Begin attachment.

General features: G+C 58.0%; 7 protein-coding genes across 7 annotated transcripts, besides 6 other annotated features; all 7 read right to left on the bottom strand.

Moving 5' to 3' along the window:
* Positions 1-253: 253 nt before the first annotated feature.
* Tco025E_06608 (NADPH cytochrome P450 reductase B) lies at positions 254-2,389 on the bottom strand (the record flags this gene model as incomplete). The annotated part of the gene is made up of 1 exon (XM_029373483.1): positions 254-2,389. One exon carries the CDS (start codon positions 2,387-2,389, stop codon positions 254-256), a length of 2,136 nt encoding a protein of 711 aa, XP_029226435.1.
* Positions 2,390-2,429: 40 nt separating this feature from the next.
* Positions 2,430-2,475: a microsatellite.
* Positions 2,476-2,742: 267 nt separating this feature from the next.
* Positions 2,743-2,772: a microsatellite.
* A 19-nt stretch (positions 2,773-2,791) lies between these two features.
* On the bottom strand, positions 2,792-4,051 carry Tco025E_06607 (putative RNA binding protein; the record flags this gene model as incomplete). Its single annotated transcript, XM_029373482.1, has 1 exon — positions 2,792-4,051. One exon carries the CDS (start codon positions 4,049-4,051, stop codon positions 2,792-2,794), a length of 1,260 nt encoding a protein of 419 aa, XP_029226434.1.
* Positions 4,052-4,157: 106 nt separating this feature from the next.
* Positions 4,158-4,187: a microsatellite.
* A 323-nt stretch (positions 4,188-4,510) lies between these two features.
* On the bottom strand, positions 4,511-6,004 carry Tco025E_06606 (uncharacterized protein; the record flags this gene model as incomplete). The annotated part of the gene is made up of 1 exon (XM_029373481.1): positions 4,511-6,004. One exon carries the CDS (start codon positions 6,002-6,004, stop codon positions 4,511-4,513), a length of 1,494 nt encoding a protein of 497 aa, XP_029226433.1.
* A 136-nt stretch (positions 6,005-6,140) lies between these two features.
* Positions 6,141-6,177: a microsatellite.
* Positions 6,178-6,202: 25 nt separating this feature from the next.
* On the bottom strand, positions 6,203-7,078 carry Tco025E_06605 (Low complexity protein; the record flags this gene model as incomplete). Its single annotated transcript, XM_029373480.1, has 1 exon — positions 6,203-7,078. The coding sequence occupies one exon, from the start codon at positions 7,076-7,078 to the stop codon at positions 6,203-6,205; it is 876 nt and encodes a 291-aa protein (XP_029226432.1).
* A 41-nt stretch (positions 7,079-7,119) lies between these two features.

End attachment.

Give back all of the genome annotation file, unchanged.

General features: G+C 58.0%; 7 protein-coding genes across 7 annotated transcripts, besides 6 other annotated features; all 7 read right to left on the bottom strand.

Moving 5' to 3' along the window:
* Positions 1-253: 253 nt before the first annotated feature.
* Tco025E_06608 (NADPH cytochrome P450 reductase B) lies at positions 254-2,389 on the bottom strand (the record flags this gene model as incomplete). The annotated part of the gene is made up of 1 exon (XM_029373483.1): positions 254-2,389. One exon carries the CDS (start codon positions 2,387-2,389, stop codon positions 254-256), a length of 2,136 nt encoding a protein of 711 aa, XP_029226435.1.
* Positions 2,390-2,429: 40 nt separating this feature from the next.
* Positions 2,430-2,475: a microsatellite.
* Positions 2,476-2,742: 267 nt separating this feature from the next.
* Positions 2,743-2,772: a microsatellite.
* A 19-nt stretch (positions 2,773-2,791) lies between these two features.
* On the bottom strand, positions 2,792-4,051 carry Tco025E_06607 (putative RNA binding protein; the record flags this gene model as incomplete). Its single annotated transcript, XM_029373482.1, has 1 exon — positions 2,792-4,051. One exon carries the CDS (start codon positions 4,049-4,051, stop codon positions 2,792-2,794), a length of 1,260 nt encoding a protein of 419 aa, XP_029226434.1.
* Positions 4,052-4,157: 106 nt separating this feature from the next.
* Positions 4,158-4,187: a microsatellite.
* A 323-nt stretch (positions 4,188-4,510) lies between these two features.
* On the bottom strand, positions 4,511-6,004 carry Tco025E_06606 (uncharacterized protein; the record flags this gene model as incomplete). The annotated part of the gene is made up of 1 exon (XM_029373481.1): positions 4,511-6,004. One exon carries the CDS (start codon positions 6,002-6,004, stop codon positions 4,511-4,513), a length of 1,494 nt encoding a protein of 497 aa, XP_029226433.1.
* A 136-nt stretch (positions 6,005-6,140) lies between these two features.
* Positions 6,141-6,177: a microsatellite.
* Positions 6,178-6,202: 25 nt separating this feature from the next.
* On the bottom strand, positions 6,203-7,078 carry Tco025E_06605 (Low complexity protein; the record flags this gene model as incomplete). Its single annotated transcript, XM_029373480.1, has 1 exon — positions 6,203-7,078. The coding sequence occupies one exon, from the start codon at positions 7,076-7,078 to the stop codon at positions 6,203-6,205; it is 876 nt and encodes a 291-aa protein (XP_029226432.1).
* A 41-nt stretch (positions 7,079-7,119) lies between these two features.